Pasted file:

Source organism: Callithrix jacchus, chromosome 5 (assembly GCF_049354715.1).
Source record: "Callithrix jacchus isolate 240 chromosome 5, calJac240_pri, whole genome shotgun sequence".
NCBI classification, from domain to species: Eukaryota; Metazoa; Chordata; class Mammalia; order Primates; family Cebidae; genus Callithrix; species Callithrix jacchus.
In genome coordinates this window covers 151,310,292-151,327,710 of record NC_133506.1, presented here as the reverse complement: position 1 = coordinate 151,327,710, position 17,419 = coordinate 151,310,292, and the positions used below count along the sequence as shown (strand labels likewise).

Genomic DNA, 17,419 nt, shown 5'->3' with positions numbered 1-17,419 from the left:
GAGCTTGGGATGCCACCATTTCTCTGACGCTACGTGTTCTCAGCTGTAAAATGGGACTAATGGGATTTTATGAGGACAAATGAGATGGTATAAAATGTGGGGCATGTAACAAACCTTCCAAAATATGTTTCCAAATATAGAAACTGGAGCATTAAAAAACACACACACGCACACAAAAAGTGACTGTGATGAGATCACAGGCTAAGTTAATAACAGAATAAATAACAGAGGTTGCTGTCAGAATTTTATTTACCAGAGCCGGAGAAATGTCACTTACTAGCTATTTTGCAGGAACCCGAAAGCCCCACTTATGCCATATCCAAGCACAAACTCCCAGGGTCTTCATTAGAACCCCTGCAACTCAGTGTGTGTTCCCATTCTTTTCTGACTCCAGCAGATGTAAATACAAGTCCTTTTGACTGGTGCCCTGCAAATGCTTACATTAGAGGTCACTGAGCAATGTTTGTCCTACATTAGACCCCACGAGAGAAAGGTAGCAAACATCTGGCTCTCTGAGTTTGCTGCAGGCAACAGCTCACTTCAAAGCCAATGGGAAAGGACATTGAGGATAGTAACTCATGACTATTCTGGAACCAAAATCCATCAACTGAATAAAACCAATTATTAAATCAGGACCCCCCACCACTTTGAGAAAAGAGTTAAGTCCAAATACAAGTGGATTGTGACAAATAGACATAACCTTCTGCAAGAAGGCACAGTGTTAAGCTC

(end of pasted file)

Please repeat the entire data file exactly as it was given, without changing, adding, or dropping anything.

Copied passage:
Source organism: Callithrix jacchus, chromosome 5 (assembly GCF_049354715.1).
Source record: "Callithrix jacchus isolate 240 chromosome 5, calJac240_pri, whole genome shotgun sequence".
NCBI classification, from domain to species: Eukaryota; Metazoa; Chordata; class Mammalia; order Primates; family Cebidae; genus Callithrix; species Callithrix jacchus.
In genome coordinates this window covers 151,310,292-151,327,710 of record NC_133506.1, presented here as the reverse complement: position 1 = coordinate 151,327,710, position 17,419 = coordinate 151,310,292, and the positions used below count along the sequence as shown (strand labels likewise).

Genomic DNA, 17,419 nt, shown 5'->3' with positions numbered 1-17,419 from the left:
GAGCTTGGGATGCCACCATTTCTCTGACGCTACGTGTTCTCAGCTGTAAAATGGGACTAATGGGATTTTATGAGGACAAATGAGATGGTATAAAATGTGGGGCATGTAACAAACCTTCCAAAATATGTTTCCAAATATAGAAACTGGAGCATTAAAAAACACACACACGCACACAAAAAGTGACTGTGATGAGATCACAGGCTAAGTTAATAACAGAATAAATAACAGAGGTTGCTGTCAGAATTTTATTTACCAGAGCCGGAGAAATGTCACTTACTAGCTATTTTGCAGGAACCCGAAAGCCCCACTTATGCCATATCCAAGCACAAACTCCCAGGGTCTTCATTAGAACCCCTGCAACTCAGTGTGTGTTCCCATTCTTTTCTGACTCCAGCAGATGTAAATACAAGTCCTTTTGACTGGTGCCCTGCAAATGCTTACATTAGAGGTCACTGAGCAATGTTTGTCCTACATTAGACCCCACGAGAGAAAGGTAGCAAACATCTGGCTCTCTGAGTTTGCTGCAGGCAACAGCTCACTTCAAAGCCAATGGGAAAGGACATTGAGGATAGTAACTCATGACTATTCTGGAACCAAAATCCATCAACTGAATAAAACCAATTATTAAATCAGGACCCCCCACCACTTTGAGAAAAGAGTTAAGTCCAAATACAAGTGGATTGTGACAAATAGACATAACCTTCTGCAAGAAGGCACAGTGTTAAGCTC